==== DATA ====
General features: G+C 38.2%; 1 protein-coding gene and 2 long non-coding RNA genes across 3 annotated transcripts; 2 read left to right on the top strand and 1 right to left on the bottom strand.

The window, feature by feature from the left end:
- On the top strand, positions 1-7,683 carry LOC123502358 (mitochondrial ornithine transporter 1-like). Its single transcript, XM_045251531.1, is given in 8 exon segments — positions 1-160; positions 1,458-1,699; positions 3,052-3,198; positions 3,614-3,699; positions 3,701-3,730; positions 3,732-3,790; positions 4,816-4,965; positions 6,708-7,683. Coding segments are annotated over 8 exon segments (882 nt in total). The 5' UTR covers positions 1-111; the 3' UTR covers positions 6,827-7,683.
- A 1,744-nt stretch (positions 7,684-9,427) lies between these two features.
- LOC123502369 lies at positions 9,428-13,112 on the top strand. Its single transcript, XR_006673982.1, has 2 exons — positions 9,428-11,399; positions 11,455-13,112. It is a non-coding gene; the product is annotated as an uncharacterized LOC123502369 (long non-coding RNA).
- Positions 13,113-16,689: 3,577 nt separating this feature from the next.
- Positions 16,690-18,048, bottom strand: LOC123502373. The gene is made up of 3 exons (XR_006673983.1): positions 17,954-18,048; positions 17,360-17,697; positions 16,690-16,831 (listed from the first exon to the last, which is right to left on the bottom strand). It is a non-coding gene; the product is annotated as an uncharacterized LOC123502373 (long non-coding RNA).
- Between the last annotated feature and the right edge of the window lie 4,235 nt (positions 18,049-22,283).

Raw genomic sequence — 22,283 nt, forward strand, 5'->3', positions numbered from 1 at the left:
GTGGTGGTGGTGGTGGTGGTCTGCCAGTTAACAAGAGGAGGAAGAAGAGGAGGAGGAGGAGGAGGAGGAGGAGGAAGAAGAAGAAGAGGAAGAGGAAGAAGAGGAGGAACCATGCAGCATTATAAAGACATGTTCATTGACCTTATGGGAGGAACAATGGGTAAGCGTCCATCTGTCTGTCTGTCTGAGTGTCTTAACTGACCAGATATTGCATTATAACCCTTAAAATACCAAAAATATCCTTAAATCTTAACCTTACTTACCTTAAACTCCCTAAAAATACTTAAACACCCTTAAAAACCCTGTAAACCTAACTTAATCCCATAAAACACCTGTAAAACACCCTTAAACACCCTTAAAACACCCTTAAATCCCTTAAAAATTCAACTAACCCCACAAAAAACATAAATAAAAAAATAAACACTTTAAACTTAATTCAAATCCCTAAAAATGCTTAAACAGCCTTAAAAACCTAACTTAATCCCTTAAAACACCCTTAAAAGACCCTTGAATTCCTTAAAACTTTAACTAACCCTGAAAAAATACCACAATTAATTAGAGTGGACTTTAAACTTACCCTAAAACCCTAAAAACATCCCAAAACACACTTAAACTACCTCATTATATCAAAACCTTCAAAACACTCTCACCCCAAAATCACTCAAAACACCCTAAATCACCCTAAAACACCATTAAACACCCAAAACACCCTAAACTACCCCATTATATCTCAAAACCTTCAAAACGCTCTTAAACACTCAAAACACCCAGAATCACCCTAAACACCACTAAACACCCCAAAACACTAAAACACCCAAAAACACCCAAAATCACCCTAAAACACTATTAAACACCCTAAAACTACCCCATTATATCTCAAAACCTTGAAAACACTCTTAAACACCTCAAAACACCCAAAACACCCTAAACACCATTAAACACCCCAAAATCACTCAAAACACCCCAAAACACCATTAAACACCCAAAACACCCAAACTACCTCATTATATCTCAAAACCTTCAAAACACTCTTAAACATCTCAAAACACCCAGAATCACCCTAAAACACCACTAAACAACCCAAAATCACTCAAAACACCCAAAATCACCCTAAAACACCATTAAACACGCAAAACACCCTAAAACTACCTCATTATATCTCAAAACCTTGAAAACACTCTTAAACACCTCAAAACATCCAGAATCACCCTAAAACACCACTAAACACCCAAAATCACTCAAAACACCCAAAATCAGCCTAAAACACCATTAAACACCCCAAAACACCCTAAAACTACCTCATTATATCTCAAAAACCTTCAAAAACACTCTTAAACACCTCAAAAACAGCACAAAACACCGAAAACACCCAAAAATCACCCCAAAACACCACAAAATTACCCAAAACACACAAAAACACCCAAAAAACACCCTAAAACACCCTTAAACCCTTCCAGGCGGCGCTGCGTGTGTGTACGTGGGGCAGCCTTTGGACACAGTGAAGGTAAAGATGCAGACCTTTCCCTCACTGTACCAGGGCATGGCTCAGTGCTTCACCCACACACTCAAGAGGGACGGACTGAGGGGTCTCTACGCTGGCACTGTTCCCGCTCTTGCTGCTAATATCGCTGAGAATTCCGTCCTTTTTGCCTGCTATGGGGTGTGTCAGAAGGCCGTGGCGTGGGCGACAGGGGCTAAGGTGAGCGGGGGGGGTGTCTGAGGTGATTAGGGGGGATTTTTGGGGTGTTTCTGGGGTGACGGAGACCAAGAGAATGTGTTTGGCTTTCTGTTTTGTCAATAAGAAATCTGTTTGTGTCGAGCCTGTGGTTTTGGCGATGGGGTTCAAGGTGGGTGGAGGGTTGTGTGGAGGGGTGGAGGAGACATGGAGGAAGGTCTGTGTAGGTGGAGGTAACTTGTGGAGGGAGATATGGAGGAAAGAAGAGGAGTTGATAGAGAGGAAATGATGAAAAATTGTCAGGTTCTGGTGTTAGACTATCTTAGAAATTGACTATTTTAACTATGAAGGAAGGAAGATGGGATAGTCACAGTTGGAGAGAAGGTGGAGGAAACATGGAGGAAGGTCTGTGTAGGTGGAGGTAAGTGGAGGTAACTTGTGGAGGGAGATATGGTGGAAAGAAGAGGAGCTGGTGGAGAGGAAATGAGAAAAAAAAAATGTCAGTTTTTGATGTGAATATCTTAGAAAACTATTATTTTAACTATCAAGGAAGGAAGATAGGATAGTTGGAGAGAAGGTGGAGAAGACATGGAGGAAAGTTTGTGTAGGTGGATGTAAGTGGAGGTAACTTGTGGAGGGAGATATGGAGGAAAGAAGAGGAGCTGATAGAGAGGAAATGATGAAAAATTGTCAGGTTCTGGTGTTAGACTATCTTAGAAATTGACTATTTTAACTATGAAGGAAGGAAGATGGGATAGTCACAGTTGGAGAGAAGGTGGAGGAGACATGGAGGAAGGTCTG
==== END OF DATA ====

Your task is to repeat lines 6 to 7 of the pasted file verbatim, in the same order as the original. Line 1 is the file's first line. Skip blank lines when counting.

- Positions 13,113-16,689: 3,577 nt separating this feature from the next.
- Positions 16,690-18,048, bottom strand: LOC123502373. The gene is made up of 3 exons (XR_006673983.1): positions 17,954-18,048; positions 17,360-17,697; positions 16,690-16,831 (listed from the first exon to the last, which is right to left on the bottom strand). It is a non-coding gene; the product is annotated as an uncharacterized LOC123502373 (long non-coding RNA).